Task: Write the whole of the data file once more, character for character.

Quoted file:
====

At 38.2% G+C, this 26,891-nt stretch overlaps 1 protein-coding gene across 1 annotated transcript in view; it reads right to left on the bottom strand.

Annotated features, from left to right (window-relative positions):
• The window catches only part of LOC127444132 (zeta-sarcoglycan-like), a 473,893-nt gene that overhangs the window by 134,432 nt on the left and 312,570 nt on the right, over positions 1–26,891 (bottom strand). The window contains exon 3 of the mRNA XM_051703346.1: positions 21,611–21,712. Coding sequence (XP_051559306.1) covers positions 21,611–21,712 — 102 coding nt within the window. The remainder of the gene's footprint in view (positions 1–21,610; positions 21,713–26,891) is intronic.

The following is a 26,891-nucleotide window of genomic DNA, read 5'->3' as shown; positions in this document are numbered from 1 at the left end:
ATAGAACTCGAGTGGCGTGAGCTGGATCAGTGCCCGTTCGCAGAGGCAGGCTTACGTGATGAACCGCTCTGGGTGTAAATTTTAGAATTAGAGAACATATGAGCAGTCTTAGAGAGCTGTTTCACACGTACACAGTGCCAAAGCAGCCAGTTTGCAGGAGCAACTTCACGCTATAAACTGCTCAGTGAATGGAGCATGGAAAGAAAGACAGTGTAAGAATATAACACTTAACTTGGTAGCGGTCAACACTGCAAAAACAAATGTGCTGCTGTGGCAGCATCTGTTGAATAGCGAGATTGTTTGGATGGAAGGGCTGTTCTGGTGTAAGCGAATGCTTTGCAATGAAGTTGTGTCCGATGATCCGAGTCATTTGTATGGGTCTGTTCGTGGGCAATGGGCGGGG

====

At 38.2% G+C, this 26,891-nt stretch overlaps 1 protein-coding gene across 1 annotated transcript in view; it reads right to left on the bottom strand.

Annotated features, from left to right (window-relative positions):
• The window catches only part of LOC127444132 (zeta-sarcoglycan-like), a 473,893-nt gene that overhangs the window by 134,432 nt on the left and 312,570 nt on the right, over positions 1–26,891 (bottom strand). The window contains exon 3 of the mRNA XM_051703346.1: positions 21,611–21,712. Coding sequence (XP_051559306.1) covers positions 21,611–21,712 — 102 coding nt within the window. The remainder of the gene's footprint in view (positions 1–21,610; positions 21,713–26,891) is intronic.

The following is a 26,891-nucleotide window of genomic DNA, read 5'->3' as shown; positions in this document are numbered from 1 at the left end:
ATAGAACTCGAGTGGCGTGAGCTGGATCAGTGCCCGTTCGCAGAGGCAGGCTTACGTGATGAACCGCTCTGGGTGTAAATTTTAGAATTAGAGAACATATGAGCAGTCTTAGAGAGCTGTTTCACACGTACACAGTGCCAAAGCAGCCAGTTTGCAGGAGCAACTTCACGCTATAAACTGCTCAGTGAATGGAGCATGGAAAGAAAGACAGTGTAAGAATATAACACTTAACTTGGTAGCGGTCAACACTGCAAAAACAAATGTGCTGCTGTGGCAGCATCTGTTGAATAGCGAGATTGTTTGGATGGAAGGGCTGTTCTGGTGTAAGCGAATGCTTTGCAATGAAGTTGTGTCCGATGATCCGAGTCATTTGTATGGGTCTGTTCGTGGGCAATGGGCGGGG